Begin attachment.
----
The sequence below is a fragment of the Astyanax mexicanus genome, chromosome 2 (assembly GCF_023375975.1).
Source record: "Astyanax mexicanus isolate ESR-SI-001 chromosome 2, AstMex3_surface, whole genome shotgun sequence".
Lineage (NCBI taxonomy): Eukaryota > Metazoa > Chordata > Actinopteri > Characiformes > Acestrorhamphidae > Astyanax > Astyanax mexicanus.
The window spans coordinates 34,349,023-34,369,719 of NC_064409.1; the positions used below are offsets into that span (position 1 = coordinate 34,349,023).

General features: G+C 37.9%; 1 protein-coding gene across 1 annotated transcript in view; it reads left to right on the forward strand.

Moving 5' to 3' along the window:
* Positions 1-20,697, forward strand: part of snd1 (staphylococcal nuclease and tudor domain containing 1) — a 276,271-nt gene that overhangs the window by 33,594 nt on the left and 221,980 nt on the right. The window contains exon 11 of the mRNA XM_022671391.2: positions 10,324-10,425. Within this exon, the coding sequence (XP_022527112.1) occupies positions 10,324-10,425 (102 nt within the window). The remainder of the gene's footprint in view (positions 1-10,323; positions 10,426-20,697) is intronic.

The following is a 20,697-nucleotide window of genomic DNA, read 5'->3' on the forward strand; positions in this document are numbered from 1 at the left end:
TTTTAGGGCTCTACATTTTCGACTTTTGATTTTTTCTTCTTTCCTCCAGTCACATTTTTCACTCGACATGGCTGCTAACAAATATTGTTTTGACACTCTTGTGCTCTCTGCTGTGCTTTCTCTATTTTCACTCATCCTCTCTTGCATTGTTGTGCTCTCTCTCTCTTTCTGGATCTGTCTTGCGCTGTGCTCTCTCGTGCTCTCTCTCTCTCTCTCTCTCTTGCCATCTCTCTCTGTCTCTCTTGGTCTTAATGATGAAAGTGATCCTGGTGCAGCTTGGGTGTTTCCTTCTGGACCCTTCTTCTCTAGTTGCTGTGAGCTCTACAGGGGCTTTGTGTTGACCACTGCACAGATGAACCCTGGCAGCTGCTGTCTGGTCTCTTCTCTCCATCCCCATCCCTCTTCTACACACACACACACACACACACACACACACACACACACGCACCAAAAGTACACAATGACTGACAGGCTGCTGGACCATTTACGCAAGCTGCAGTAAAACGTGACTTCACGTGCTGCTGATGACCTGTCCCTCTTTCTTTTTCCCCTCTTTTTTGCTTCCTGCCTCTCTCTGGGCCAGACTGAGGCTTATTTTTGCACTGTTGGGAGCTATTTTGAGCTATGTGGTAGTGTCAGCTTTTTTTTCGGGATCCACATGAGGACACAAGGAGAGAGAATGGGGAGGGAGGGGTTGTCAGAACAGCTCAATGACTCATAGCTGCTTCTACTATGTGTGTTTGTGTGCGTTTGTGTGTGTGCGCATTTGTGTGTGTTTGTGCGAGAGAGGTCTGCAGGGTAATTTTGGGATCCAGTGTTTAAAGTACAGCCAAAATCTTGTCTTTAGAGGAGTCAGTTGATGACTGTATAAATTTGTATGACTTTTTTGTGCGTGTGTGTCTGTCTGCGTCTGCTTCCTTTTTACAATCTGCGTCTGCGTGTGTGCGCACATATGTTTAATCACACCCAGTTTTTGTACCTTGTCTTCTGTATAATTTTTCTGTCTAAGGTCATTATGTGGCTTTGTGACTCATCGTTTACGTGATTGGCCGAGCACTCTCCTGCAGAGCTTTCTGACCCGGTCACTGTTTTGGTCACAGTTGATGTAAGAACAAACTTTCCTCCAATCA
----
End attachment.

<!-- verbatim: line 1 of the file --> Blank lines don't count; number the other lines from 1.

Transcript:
The sequence below is a fragment of the Astyanax mexicanus genome, chromosome 2 (assembly GCF_023375975.1).